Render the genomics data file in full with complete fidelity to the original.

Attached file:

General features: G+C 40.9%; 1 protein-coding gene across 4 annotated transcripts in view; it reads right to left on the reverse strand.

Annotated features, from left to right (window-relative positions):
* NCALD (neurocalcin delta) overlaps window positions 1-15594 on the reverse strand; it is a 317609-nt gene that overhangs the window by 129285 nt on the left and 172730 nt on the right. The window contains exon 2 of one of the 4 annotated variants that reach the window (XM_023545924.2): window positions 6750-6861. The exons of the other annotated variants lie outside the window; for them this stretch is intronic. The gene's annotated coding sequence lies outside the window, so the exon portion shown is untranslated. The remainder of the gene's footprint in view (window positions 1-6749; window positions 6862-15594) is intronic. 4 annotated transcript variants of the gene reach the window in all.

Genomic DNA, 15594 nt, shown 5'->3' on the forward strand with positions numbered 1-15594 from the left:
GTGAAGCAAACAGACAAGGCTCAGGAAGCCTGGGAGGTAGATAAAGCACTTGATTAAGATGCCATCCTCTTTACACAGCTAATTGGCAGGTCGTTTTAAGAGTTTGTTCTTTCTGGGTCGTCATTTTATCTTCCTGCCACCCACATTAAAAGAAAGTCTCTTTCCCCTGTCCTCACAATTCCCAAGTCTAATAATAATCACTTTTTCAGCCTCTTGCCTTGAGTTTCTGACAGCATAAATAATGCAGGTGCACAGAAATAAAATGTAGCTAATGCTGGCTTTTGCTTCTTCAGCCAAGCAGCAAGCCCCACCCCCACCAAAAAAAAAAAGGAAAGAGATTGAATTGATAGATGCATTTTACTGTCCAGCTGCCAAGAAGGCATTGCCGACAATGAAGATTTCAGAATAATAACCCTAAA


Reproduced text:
General features: G+C 40.9%; 1 protein-coding gene across 4 annotated transcripts in view; it reads right to left on the reverse strand.

Annotated features, from left to right (window-relative positions):
* NCALD (neurocalcin delta) overlaps window positions 1-15594 on the reverse strand; it is a 317609-nt gene that overhangs the window by 129285 nt on the left and 172730 nt on the right. The window contains exon 2 of one of the 4 annotated variants that reach the window (XM_023545924.2): window positions 6750-6861. The exons of the other annotated variants lie outside the window; for them this stretch is intronic. The gene's annotated coding sequence lies outside the window, so the exon portion shown is untranslated. The remainder of the gene's footprint in view (window positions 1-6749; window positions 6862-15594) is intronic. 4 annotated transcript variants of the gene reach the window in all.

Genomic DNA, 15594 nt, shown 5'->3' on the forward strand with positions numbered 1-15594 from the left:
GTGAAGCAAACAGACAAGGCTCAGGAAGCCTGGGAGGTAGATAAAGCACTTGATTAAGATGCCATCCTCTTTACACAGCTAATTGGCAGGTCGTTTTAAGAGTTTGTTCTTTCTGGGTCGTCATTTTATCTTCCTGCCACCCACATTAAAAGAAAGTCTCTTTCCCCTGTCCTCACAATTCCCAAGTCTAATAATAATCACTTTTTCAGCCTCTTGCCTTGAGTTTCTGACAGCATAAATAATGCAGGTGCACAGAAATAAAATGTAGCTAATGCTGGCTTTTGCTTCTTCAGCCAAGCAGCAAGCCCCACCCCCACCAAAAAAAAAAAGGAAAGAGATTGAATTGATAGATGCATTTTACTGTCCAGCTGCCAAGAAGGCATTGCCGACAATGAAGATTTCAGAATAATAACCCTAAA